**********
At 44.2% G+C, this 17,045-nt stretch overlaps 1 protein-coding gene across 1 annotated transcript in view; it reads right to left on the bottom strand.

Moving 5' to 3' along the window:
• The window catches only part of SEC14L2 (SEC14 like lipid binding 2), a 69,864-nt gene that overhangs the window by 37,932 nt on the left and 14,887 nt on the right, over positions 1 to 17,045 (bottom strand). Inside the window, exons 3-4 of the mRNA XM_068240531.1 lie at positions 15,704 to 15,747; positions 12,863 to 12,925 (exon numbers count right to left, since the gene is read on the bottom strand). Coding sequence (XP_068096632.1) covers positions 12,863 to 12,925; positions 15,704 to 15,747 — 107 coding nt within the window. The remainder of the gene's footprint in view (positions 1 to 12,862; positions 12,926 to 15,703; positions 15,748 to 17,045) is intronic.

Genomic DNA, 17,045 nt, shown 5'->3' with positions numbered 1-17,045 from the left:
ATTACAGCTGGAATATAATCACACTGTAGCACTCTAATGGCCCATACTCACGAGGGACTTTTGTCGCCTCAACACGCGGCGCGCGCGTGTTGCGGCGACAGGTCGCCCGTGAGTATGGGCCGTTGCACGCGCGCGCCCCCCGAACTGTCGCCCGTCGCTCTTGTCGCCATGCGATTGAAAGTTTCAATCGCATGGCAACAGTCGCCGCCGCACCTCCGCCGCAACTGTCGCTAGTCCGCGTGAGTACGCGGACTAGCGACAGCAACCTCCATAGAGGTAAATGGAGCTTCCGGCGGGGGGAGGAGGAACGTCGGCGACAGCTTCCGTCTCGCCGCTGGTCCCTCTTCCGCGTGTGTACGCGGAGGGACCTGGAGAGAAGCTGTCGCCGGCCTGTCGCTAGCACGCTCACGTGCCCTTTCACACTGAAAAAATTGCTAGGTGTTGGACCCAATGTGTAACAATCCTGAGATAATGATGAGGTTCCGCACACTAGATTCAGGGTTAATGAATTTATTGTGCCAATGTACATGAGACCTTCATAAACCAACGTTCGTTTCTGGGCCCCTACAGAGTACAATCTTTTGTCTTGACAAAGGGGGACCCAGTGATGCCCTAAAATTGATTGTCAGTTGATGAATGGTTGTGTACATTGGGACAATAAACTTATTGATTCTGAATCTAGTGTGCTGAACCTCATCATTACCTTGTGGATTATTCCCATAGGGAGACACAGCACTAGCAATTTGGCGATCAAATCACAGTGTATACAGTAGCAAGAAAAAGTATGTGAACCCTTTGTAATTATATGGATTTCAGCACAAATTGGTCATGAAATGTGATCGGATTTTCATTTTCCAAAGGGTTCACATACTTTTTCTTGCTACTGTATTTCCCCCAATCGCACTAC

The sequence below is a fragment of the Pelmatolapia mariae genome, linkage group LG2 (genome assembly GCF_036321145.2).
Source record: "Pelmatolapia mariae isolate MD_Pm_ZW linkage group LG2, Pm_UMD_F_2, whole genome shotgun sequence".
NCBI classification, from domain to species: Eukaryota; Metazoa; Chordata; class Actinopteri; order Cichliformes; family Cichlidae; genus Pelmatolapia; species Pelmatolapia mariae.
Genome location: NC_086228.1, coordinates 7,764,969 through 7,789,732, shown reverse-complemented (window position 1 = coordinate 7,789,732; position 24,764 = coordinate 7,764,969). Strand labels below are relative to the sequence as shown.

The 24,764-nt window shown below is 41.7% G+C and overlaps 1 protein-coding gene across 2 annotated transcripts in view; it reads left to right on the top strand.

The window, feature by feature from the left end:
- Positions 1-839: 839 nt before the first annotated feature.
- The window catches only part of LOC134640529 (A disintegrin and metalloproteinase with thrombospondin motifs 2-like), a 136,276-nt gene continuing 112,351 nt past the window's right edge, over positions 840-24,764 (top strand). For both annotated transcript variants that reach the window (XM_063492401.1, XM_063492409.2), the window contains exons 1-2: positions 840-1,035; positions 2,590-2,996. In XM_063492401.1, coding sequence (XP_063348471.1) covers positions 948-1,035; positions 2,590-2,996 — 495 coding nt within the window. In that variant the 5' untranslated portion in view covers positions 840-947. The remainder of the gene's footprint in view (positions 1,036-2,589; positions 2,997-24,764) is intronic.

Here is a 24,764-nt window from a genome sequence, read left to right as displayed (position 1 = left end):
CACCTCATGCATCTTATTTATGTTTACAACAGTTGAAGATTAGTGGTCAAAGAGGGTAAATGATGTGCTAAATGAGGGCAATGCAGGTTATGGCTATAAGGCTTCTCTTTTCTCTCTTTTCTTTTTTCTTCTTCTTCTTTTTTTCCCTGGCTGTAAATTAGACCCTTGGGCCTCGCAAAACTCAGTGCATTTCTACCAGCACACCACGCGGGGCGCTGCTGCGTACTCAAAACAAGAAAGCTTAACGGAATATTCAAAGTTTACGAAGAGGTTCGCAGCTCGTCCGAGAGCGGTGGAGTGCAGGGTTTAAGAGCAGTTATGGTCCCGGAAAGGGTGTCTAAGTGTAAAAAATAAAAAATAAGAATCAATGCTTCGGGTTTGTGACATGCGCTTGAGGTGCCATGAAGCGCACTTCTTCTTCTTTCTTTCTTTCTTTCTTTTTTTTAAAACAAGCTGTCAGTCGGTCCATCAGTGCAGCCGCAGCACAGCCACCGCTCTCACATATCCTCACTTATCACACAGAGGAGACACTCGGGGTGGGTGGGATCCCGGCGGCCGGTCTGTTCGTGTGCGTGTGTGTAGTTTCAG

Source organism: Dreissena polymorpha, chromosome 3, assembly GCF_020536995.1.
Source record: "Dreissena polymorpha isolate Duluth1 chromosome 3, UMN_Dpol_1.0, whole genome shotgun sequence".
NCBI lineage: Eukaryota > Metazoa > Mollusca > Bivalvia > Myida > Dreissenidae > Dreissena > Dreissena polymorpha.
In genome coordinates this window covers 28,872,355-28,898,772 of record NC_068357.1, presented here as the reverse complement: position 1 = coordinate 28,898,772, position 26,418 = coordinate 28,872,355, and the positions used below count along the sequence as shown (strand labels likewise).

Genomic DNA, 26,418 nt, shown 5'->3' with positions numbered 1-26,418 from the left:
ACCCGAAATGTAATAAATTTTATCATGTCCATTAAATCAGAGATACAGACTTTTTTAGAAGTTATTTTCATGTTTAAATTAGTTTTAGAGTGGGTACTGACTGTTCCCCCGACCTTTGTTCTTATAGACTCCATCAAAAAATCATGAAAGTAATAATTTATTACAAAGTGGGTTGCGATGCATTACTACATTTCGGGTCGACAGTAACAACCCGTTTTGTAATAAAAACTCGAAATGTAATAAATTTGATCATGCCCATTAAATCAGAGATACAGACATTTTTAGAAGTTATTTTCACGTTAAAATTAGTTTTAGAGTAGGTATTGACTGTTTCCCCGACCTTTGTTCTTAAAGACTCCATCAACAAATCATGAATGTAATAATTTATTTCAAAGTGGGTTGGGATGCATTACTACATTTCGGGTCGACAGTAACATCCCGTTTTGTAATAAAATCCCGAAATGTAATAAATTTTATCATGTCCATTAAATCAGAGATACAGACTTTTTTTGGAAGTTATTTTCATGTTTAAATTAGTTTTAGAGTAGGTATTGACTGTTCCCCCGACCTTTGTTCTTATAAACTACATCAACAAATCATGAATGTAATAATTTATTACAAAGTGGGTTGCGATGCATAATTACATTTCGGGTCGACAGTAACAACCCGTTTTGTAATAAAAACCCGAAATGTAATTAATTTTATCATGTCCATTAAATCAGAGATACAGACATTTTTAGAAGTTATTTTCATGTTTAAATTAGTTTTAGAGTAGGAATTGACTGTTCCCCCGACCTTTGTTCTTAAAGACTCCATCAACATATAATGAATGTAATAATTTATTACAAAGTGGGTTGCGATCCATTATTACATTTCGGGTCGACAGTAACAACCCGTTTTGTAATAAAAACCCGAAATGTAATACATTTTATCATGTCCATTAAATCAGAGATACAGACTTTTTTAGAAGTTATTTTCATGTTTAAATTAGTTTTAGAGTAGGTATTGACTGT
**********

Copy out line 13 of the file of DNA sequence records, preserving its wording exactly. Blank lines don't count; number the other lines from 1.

- The window catches only part of LOC134640529 (A disintegrin and metalloproteinase with thrombospondin motifs 2-like), a 136,276-nt gene continuing 112,351 nt past the window's right edge, over positions 840-24,764 (top strand). For both annotated transcript variants that reach the window (XM_063492401.1, XM_063492409.2), the window contains exons 1-2: positions 840-1,035; positions 2,590-2,996. In XM_063492401.1, coding sequence (XP_063348471.1) covers positions 948-1,035; positions 2,590-2,996 — 495 coding nt within the window. In that variant the 5' untranslated portion in view covers positions 840-947. The remainder of the gene's footprint in view (positions 1,036-2,589; positions 2,997-24,764) is intronic.